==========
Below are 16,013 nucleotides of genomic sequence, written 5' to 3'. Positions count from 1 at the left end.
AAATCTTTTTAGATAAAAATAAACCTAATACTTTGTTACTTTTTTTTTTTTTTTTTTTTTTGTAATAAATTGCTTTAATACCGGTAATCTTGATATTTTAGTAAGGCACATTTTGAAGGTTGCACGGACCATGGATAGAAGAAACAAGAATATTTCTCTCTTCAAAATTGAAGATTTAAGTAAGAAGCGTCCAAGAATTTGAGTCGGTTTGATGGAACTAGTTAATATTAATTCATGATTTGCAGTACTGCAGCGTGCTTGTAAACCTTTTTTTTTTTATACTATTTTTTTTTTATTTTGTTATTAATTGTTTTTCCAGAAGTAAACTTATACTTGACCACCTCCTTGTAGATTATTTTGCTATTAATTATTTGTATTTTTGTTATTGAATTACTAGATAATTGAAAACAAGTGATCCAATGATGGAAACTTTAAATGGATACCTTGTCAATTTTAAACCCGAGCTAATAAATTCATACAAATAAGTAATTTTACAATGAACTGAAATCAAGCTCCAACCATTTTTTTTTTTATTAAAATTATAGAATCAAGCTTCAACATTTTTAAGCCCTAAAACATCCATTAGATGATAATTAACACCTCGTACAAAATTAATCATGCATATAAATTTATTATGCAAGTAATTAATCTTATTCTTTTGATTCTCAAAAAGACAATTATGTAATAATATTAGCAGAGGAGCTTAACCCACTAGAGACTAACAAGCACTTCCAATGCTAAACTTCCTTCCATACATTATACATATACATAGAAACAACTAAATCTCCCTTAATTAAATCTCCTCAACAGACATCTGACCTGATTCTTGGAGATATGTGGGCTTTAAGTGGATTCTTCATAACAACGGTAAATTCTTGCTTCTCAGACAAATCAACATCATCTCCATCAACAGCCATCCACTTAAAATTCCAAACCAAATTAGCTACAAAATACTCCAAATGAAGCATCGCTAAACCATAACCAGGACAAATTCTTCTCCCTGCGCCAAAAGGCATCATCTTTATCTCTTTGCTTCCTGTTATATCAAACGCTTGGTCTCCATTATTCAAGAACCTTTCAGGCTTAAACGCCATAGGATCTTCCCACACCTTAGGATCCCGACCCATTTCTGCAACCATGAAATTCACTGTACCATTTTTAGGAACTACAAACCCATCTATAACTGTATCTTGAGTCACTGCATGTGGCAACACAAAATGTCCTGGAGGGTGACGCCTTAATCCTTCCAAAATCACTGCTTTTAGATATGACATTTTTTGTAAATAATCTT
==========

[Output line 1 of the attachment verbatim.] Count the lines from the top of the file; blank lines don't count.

Below are 16,013 nucleotides of genomic sequence, written 5' to 3'. Positions count from 1 at the left end.